Question (actually a trick question) - how do you know that the distribution for residuals is not normal? Did you do some sort of test? There are well-known issues with almost every hypothesis test for normality (overpowered with N greater than about 40, underpowered for N less than about 15), and the linear mixed model is remarkably robust to the assumption of normality of the residuals, so long as the empirical distribution is mono-modal, not truncated, and lacks extremely large absolute values. The mono-modal basically boils down to sex differences.
So here are some ways to attack the issue, from simple to complex:
bin your responses to four or five categories and consider using Cochran-Mantel-Haenszel methods where you stratify by sex.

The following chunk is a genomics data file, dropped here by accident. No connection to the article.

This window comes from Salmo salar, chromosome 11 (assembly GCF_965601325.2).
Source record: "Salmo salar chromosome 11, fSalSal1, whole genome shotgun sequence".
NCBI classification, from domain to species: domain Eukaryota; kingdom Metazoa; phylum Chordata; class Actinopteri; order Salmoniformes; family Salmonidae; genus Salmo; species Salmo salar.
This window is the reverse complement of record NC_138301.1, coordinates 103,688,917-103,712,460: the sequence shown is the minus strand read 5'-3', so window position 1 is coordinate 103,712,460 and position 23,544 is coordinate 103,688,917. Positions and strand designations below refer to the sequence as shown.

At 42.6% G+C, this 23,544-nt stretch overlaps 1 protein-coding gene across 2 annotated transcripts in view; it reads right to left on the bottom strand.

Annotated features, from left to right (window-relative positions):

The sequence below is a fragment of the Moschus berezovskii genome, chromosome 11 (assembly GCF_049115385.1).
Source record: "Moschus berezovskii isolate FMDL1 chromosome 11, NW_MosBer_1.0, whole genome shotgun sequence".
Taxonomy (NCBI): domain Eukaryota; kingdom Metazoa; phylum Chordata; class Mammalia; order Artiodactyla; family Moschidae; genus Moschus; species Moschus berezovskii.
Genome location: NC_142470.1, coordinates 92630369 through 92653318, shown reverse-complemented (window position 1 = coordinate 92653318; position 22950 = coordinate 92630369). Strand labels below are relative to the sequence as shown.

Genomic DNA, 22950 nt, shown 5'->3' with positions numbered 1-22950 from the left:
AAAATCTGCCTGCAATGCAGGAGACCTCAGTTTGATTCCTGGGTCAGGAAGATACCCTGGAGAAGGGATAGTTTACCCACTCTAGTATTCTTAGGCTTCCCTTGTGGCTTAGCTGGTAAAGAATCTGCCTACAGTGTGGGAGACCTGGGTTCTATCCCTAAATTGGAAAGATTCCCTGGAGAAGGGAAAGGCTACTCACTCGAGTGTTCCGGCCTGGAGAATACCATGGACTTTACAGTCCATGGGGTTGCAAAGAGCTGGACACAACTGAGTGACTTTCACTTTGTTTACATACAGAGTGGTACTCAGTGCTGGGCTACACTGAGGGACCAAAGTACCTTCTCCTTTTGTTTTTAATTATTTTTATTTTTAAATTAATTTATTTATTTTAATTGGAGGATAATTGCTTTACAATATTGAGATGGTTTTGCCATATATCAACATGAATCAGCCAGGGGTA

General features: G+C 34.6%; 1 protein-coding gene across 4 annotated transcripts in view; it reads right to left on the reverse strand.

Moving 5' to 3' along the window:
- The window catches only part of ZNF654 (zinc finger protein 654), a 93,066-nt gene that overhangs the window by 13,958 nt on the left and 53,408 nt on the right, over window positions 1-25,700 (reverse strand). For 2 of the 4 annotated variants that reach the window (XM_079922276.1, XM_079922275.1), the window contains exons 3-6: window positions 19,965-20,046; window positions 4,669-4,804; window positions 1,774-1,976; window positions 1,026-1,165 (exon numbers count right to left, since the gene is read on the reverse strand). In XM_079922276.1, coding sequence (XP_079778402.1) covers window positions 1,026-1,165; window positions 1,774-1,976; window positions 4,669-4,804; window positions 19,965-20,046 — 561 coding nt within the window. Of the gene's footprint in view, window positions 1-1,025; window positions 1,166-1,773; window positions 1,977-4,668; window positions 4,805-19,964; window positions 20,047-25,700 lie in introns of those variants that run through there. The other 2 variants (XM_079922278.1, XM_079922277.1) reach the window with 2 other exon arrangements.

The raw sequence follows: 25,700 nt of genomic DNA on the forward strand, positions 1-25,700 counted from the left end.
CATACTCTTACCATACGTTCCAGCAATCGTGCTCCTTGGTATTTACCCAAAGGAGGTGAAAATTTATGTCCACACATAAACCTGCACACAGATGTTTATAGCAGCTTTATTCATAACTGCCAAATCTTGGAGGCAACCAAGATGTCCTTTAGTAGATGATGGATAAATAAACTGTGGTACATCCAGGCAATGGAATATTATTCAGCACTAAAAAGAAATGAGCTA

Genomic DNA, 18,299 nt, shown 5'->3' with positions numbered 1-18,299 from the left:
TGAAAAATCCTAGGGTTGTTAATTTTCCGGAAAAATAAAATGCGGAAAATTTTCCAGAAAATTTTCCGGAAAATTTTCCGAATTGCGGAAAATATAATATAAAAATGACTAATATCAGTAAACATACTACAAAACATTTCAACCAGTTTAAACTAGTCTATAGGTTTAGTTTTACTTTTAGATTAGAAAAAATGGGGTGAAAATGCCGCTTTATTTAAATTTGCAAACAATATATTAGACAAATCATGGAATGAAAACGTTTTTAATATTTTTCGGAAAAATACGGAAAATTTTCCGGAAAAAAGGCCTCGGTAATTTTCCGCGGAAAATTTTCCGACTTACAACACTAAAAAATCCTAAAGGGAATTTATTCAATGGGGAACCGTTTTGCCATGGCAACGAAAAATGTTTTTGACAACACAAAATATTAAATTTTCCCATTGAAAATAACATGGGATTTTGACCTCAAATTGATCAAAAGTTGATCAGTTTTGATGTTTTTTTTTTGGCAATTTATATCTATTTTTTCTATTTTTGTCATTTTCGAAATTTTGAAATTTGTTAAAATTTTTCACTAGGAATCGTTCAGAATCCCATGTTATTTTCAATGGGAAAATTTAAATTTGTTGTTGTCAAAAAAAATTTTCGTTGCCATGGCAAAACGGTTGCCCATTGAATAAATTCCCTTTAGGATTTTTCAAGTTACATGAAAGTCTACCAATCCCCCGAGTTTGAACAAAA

Plot your data and see what the shape looks like. From that, use a generalized linear model, assuming the distribution you have a picture of. If you have what might be considered random effects, use a generalized linear mixed model.
Bootstrap your data. Simulate a lot of datasets that could possibly occur based on your current data.
Use a Bayesian analysis with noninformative priors. This does a lot better job of simulating the data needed to construct credible intervals as you can include correlations over time or clusters. I don't think you have any random effects, so a good start on this can be found by looking through the documentation for PROC BGLIMM.
Given what you have done so far, I would recommend #4. You can use most of your PROC MIXED code, and you can examine each distribution/link to see which best fits your data.
SteveDenham
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